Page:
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Comment: Re:"and they halt operations when they do so" (Score 1) 112

by Anthony (#42062453) Attached to: Supercomputers' Growing Resilience Problems
This is my experience as well. I have supported a shared memory system and now a distributed memory cluster, the resilience of the latter means job resubmission of jobs related to the failing node is the standard response. A failed blade (Altix brick in my case) meant the entire numalink connected system would go down. Component-level resilience and predictive diagnostics help. Job suspension and resumption and/or migration is also useful to work around predicted or degraded component failure.
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Journal: Honours Update

Journal by Anthony

Honours completed sometime ago, with a mark that enables further research. The model results were nothing to write home about. I was able to tweak the model to match, broadly, alkalinity observations around towards the end of the last glacial period. I did also get to learn more about myself. After years of denial, I sought help with mild depression and my outlook improved significantly.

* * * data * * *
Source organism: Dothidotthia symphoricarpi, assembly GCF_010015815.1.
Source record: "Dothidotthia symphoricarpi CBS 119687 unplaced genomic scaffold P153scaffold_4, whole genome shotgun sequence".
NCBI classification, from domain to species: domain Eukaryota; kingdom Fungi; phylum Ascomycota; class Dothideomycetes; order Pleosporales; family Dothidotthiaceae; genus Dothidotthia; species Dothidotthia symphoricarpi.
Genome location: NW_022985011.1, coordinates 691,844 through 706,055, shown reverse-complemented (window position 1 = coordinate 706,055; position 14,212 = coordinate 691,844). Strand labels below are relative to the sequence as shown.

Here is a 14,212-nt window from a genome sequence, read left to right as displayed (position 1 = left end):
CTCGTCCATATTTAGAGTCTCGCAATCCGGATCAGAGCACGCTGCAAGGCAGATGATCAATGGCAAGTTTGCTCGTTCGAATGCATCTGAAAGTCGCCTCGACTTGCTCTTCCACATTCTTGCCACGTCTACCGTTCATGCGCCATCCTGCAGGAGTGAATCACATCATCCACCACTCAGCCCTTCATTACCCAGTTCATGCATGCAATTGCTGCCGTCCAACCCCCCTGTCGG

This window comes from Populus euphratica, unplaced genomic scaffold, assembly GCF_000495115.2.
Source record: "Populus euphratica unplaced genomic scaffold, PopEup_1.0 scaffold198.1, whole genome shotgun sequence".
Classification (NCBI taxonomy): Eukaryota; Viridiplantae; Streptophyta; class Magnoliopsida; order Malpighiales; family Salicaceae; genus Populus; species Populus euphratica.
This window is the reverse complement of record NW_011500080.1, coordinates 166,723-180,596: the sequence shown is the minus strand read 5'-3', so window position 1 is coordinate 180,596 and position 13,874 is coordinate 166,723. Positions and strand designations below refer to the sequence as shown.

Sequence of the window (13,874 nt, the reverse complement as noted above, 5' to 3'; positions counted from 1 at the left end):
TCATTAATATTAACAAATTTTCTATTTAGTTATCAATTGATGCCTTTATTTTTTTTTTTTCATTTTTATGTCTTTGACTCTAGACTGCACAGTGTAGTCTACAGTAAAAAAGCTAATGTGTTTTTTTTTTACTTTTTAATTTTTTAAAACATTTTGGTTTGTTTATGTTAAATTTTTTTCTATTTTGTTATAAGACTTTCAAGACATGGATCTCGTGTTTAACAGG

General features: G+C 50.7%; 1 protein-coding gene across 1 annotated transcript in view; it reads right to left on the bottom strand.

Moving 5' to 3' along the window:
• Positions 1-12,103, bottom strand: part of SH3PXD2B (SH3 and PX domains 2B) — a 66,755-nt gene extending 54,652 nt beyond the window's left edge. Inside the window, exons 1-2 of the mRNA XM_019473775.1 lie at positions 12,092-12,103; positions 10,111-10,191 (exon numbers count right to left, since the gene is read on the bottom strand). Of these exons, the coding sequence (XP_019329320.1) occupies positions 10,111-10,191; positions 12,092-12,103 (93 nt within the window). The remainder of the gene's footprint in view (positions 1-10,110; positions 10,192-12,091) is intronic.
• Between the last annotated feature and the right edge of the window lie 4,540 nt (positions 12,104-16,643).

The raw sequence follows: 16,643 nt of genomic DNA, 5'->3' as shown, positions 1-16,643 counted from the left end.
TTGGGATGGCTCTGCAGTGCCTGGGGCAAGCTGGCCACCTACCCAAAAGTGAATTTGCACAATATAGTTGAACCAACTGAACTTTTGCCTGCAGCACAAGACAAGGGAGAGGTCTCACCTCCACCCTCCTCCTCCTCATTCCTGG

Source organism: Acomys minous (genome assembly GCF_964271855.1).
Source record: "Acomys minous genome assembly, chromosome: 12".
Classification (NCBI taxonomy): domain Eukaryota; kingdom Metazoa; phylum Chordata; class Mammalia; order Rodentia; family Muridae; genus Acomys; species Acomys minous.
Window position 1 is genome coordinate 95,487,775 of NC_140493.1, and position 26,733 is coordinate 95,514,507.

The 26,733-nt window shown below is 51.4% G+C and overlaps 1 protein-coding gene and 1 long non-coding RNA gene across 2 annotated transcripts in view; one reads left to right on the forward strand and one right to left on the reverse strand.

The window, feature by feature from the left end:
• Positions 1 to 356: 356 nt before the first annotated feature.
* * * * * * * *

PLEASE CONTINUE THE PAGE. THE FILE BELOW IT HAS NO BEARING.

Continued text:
Comment: Re:Ho ho ho (Score 1) 314

by Anthony (#37545622) Attached to: Ask Slashdot: Successful Software From Academia?
Thanks for the links, especially the SIAM one. Some of those ideas I touched on in my Honours thesis as my project was directly affected by the issues of lost programs; old media storage where was were parts of programs found; a paper with an idealised function only described with a graph; incomplete mathematical description of a model component. I have begun planning future research along with a methodology to avoid a lot of the above issues.

Machines certainly can solve problems, store information, correlate, and play games -- but not with pleasure. -- Leo Rosten

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